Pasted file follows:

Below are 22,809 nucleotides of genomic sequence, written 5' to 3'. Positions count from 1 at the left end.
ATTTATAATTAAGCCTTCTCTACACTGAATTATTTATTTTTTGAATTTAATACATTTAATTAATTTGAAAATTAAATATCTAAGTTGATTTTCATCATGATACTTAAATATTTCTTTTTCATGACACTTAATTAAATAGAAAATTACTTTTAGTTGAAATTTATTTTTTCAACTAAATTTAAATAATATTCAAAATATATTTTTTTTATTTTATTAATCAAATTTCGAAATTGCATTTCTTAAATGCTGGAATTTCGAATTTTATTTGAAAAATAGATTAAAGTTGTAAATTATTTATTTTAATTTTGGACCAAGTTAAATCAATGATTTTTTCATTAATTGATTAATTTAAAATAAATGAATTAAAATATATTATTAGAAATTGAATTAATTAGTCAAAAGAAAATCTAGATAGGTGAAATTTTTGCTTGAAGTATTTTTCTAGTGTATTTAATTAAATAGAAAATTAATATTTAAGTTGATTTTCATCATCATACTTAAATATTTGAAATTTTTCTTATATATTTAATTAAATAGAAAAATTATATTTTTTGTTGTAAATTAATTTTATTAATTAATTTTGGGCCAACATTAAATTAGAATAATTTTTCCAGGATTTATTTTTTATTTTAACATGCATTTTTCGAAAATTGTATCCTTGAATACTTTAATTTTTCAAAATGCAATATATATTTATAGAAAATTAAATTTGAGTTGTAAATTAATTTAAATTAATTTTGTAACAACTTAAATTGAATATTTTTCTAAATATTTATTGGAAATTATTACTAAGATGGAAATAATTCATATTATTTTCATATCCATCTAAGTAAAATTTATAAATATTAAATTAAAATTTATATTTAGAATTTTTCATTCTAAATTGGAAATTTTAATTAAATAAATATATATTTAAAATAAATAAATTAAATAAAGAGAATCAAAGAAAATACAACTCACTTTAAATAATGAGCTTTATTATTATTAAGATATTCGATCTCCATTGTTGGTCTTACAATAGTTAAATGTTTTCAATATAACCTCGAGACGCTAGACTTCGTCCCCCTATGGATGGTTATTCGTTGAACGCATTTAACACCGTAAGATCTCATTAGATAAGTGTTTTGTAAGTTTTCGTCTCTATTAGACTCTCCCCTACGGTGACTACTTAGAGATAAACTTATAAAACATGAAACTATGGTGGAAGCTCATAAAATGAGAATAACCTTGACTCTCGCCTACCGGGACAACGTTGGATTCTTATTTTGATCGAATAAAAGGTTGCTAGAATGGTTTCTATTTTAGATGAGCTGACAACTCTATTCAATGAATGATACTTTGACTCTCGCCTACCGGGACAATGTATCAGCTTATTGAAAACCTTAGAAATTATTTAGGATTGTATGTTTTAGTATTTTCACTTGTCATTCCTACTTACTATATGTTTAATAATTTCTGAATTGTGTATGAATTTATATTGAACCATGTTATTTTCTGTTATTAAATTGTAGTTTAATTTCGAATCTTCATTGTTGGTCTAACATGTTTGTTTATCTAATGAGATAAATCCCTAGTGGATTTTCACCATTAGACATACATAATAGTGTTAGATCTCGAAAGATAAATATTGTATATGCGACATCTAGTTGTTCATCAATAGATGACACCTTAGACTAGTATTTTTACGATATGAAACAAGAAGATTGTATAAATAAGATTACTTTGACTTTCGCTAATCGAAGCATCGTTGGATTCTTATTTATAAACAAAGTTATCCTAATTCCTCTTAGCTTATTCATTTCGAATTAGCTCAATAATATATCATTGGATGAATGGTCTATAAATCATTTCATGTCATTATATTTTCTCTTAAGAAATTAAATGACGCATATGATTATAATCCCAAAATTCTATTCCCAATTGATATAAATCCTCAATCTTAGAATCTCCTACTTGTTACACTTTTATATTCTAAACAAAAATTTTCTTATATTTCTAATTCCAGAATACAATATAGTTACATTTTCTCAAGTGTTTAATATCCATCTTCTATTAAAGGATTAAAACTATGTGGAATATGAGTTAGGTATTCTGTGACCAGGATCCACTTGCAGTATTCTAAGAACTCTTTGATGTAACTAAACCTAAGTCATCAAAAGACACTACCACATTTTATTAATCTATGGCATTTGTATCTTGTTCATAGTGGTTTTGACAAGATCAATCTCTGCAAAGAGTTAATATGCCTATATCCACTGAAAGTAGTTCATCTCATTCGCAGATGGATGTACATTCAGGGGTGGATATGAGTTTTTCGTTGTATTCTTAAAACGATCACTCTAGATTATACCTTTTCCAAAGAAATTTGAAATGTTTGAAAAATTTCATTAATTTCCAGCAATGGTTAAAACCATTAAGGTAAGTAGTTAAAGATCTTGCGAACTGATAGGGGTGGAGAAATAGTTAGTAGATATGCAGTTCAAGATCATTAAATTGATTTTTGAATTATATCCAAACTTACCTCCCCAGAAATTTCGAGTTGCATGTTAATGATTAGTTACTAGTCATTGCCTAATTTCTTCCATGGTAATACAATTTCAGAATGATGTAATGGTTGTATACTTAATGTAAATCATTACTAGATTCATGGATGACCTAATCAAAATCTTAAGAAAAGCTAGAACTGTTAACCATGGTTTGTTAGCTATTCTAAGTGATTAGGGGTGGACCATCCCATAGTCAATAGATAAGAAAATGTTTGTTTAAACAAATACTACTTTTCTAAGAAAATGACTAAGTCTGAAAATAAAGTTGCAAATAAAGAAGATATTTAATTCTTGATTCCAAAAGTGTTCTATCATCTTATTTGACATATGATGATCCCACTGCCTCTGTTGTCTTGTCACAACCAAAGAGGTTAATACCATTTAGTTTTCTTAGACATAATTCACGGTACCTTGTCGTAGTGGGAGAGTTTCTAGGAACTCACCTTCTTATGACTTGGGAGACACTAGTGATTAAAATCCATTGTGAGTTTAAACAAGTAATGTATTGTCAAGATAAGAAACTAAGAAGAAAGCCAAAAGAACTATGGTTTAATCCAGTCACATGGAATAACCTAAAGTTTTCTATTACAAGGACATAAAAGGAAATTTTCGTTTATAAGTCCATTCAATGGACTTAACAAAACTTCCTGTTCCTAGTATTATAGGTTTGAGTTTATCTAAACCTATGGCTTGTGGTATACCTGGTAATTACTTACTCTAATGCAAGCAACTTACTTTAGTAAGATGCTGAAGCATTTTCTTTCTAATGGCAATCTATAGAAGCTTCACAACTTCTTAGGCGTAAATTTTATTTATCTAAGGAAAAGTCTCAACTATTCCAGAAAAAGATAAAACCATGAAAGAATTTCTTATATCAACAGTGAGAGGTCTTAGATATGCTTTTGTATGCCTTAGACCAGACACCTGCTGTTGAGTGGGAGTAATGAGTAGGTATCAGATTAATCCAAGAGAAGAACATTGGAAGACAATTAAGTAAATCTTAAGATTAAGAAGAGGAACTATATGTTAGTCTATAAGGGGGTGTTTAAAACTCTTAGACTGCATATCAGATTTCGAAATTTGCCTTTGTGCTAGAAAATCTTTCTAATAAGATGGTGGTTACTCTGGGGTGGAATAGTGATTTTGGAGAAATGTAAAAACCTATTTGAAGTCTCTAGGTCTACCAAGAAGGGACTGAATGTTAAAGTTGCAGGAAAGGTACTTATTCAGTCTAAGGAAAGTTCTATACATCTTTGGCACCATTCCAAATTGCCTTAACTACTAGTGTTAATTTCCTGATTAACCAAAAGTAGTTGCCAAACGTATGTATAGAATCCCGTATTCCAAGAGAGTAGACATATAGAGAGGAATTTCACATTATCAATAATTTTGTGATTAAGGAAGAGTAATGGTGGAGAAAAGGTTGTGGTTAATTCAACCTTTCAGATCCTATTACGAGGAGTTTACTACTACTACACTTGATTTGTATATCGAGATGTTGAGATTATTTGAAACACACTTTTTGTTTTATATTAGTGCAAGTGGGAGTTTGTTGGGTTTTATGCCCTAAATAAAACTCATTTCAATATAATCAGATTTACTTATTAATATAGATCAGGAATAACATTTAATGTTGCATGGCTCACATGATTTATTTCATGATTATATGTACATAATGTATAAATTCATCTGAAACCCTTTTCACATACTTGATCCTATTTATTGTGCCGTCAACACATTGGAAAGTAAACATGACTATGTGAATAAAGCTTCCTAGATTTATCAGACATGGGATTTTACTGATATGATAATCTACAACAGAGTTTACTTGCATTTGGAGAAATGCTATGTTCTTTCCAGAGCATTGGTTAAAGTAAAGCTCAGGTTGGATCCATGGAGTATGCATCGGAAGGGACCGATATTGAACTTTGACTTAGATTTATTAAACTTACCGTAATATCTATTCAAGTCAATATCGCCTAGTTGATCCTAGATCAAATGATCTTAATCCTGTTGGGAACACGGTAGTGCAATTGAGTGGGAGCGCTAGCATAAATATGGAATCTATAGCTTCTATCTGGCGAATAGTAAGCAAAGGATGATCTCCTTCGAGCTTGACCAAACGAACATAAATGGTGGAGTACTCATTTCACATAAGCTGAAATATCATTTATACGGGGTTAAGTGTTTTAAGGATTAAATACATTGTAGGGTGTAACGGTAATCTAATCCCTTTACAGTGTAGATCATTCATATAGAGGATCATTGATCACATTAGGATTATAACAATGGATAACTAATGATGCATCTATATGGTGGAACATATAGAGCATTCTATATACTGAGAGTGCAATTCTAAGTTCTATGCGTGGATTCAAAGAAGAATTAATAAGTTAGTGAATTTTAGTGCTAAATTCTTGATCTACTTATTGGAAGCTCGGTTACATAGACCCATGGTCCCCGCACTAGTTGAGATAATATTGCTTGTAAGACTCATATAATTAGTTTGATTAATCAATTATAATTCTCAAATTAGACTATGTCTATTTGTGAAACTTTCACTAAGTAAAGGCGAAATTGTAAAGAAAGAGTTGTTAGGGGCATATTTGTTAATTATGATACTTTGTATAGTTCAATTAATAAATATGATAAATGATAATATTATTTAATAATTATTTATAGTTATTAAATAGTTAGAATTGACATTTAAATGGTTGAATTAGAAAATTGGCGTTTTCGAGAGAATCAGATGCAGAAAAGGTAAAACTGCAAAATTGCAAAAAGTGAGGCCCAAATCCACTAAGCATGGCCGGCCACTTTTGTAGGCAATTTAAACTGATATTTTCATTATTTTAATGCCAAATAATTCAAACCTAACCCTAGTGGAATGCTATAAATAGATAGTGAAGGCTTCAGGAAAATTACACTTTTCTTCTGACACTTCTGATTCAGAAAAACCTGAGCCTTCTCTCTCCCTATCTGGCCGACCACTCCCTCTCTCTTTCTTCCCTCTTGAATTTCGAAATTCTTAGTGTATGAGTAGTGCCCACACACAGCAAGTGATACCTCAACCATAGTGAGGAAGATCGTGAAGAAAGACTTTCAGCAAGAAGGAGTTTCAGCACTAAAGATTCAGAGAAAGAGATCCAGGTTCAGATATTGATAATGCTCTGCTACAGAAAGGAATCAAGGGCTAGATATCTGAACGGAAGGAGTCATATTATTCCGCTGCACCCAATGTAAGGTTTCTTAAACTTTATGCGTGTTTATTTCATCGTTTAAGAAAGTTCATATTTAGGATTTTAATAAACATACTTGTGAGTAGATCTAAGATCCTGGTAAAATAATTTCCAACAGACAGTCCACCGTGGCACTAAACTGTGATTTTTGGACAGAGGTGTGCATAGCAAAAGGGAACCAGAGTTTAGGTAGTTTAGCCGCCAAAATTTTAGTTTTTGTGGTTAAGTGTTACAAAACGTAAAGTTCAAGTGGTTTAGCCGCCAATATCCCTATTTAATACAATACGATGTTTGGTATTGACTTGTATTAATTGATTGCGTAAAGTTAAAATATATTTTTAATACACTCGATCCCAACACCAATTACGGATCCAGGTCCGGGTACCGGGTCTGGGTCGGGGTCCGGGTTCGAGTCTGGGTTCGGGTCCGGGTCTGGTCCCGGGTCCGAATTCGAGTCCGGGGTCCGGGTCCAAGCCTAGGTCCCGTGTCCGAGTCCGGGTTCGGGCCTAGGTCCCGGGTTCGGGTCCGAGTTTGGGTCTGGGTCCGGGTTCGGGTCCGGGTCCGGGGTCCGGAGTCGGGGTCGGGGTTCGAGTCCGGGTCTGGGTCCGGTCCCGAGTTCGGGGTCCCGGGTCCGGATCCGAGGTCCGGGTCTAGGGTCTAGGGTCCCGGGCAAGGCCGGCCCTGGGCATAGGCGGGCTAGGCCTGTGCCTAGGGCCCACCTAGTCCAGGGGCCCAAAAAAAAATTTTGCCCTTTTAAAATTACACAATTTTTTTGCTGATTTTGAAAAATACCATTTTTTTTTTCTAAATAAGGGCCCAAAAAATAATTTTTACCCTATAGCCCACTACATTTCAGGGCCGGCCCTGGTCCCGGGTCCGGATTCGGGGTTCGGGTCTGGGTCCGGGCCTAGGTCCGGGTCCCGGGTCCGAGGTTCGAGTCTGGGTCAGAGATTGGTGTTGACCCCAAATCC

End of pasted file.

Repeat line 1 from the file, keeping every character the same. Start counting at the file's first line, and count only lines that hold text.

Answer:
Below are 22,809 nucleotides of genomic sequence, written 5' to 3'. Positions count from 1 at the left end.